Editor’s Note — In the CX: Vancouver, B.C. company Effenco’s energy-efficient light trucks are winning new converts and could save energy bills and greenhouse gas emissions all around. This report showcases those products and the competition with its counterparts.
(CNN) — I always wanted to own a big-rig truck.
I love to go on long hauls on multi-lane highways, enjoying the beautiful landscapes and scenery that the skies can offer. To me, driving a truck is easy, a joy to do, and quite convenient. And I love the challenge of navigating the country roads in the middle of the night.
But last year, I met with something all truck drivers dread: a fuel inspection. And though fuel could easily pay for my new truck, I found that engine and exhaust emissions standards in Quebec were impacting my options.
I know a diesel-powered truck sounds like it’s emitting a lot of air pollution. But I also know that diesel-powered trucks that carry a lot of freight are required to comply with various HEV and emissions standards designed to reduce vehicle fuel use and greenhouse gas emissions. And truck emissions account for anywhere from 4% to 20% of greenhouse gas emissions — a huge portion of the environmental impact from industry.
In France, which has the highest concentration of trucks, the government recently introduced new rules requiring 8% of all heavy-duty trucks that transport goods of more than 10,000 pounds to be electric, fuel-efficient hybrid electric vehicles (HEVs) by 2023. The mandate applies to all new heavy-duty trucks, not just ones that actually use diesel. Diesel trucks are often thought of as dirty and polluting. Yet the new legislation does not require HEVs to meet all of the specific truck emissions standards under the Euro VI (Euro VI HEV) regulations.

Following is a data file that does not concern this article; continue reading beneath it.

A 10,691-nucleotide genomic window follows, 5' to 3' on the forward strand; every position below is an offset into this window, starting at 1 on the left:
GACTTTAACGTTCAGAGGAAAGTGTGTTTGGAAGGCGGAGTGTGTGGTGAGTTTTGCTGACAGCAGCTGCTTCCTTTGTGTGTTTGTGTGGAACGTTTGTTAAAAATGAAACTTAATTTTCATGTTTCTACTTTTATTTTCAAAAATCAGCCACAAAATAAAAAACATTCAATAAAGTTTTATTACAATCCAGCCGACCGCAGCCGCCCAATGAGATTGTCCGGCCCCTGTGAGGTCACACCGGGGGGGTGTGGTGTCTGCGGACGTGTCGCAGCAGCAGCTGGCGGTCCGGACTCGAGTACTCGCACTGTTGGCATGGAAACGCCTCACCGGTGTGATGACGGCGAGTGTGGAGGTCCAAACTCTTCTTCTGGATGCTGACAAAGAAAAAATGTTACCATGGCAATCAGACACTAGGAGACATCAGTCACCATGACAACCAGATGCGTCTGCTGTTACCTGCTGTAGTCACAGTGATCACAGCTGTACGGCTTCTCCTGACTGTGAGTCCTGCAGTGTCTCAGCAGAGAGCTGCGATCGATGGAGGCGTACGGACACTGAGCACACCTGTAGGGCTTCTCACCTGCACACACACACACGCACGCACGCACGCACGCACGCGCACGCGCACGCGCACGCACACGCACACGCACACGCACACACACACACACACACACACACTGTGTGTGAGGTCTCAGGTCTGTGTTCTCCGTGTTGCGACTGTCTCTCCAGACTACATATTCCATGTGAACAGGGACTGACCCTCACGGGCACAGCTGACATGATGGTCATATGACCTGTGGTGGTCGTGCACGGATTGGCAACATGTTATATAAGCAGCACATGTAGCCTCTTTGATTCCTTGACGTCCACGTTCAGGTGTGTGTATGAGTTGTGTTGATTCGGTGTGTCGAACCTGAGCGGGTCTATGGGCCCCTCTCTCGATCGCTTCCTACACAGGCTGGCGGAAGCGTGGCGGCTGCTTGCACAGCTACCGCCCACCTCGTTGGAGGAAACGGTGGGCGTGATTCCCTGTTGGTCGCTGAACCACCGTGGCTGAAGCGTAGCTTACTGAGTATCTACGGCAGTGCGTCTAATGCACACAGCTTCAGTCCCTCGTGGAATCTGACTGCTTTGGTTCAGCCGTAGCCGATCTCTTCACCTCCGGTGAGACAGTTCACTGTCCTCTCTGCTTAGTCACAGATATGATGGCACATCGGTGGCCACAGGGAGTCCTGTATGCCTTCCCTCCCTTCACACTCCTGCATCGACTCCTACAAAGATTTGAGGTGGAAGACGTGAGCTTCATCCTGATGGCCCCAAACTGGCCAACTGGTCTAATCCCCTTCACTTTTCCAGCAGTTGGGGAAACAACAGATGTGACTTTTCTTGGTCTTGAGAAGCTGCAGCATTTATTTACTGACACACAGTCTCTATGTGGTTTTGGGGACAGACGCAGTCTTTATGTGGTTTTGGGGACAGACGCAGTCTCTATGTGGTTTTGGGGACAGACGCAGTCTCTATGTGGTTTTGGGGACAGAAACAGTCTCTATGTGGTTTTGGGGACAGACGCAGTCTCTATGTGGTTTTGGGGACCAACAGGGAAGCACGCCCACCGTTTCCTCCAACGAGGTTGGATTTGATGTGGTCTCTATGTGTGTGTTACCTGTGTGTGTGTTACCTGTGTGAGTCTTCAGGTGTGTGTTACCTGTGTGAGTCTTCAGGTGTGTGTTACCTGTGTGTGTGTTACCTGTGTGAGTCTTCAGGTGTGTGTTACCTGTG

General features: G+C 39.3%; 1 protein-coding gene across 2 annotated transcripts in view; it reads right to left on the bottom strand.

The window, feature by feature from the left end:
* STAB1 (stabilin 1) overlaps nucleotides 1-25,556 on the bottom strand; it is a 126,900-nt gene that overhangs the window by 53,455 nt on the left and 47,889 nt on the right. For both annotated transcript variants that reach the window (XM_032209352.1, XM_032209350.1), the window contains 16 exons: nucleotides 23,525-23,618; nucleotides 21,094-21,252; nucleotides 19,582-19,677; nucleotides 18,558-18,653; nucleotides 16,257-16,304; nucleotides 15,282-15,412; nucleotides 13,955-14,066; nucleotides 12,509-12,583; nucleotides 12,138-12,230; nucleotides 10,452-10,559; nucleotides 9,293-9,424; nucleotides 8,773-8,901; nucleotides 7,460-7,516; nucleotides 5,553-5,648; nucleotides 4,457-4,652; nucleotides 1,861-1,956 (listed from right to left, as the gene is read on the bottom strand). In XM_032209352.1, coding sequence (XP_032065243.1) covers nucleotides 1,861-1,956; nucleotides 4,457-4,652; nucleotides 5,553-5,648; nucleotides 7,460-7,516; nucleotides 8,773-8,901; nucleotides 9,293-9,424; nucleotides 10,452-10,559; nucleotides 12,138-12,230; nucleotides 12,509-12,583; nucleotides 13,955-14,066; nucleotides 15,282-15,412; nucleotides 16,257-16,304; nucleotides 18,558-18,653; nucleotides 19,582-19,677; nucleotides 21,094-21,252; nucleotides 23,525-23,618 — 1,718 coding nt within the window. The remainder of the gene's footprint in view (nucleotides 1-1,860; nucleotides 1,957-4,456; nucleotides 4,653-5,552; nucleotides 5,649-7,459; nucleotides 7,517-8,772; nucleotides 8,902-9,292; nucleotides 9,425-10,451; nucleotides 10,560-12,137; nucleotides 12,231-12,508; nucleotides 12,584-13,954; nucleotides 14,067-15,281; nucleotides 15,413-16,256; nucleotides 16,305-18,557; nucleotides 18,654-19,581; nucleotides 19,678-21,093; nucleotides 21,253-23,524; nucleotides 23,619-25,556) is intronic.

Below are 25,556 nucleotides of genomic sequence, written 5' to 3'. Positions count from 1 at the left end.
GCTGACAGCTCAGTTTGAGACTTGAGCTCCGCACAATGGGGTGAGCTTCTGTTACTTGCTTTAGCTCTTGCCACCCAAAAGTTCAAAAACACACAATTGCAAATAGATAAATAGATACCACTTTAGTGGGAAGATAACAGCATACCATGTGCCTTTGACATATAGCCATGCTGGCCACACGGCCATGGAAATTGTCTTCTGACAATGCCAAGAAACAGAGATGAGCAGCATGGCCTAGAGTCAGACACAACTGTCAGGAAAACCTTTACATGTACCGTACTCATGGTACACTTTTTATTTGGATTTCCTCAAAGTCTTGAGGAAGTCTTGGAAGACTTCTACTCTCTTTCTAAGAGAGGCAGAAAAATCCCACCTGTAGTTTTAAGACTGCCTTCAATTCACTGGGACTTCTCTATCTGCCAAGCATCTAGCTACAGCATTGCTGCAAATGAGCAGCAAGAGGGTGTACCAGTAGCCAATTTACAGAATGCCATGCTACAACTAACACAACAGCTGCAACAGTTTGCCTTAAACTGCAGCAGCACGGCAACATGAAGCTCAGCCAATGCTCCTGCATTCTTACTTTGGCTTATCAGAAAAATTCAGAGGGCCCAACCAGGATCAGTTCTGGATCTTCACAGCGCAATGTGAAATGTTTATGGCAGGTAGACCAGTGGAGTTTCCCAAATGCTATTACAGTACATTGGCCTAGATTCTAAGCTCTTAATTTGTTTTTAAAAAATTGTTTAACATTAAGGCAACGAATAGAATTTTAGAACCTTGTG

Unfortunately, Quebec has not followed suit. While it is possible to qualify for the HEV standards and qualify for HEV credits on a diesel truck, it is not possible to qualify for HEV credits on a diesel truck that has predominantly combustion engines.
That means when I drive my diesel truck in the province of Quebec, I have to accept the fact that if the government requires I meet the HEV regulations for my diesel truck and because of that, have to pay a premium for the diesel-powered, HEV version, that I’m not able to fulfill my emissions goals using my diesel truck as the car I want to buy.
That’s not what I want.
Rather than competing with HEVs or buying diesel, I could invest in a diesel-electric hybrid option, which generates both electricity and gasoline and therefore leads to lower emissions. Or, I could invest in a truck with reduced aerodynamic drag, an improved fuel efficiency and other efficiency improvements. To me, these are some of the best bang-for-the-buck options available. But my diesel truck is exempt from the restrictions and reverts to burning diesel, even if I choose to order a diesel truck with a HEV hybrid option.
Follow the rules?
The problem with this, of course, is that diesel trucks account for the lion’s share of commerce in Quebec and therefore account for much of the pollution.
Fortunately, as diesel and natural gas transition into the world of electricity and renewable energies, regulation related to transportation (like those in France) will begin to have less of an impact on truck emissions. New transportation energy resources will improve our options to meet emissions regulations. As more and more of our energy needs are met by the energy that we create, cars, airplanes, ships and trucks may have to struggle to meet stringent emissions standards.
Yet for me, that will not be my choice; I’ll continue to drive my diesel truck, whether for efficiency, energy independence or other reasons.
But if you do choose to drive a diesel-powered truck in Quebec, be sure to look for the potential environmental benefits of investing in the HEV option — or any other clean-energy option — as opposed to the more expensive diesel option.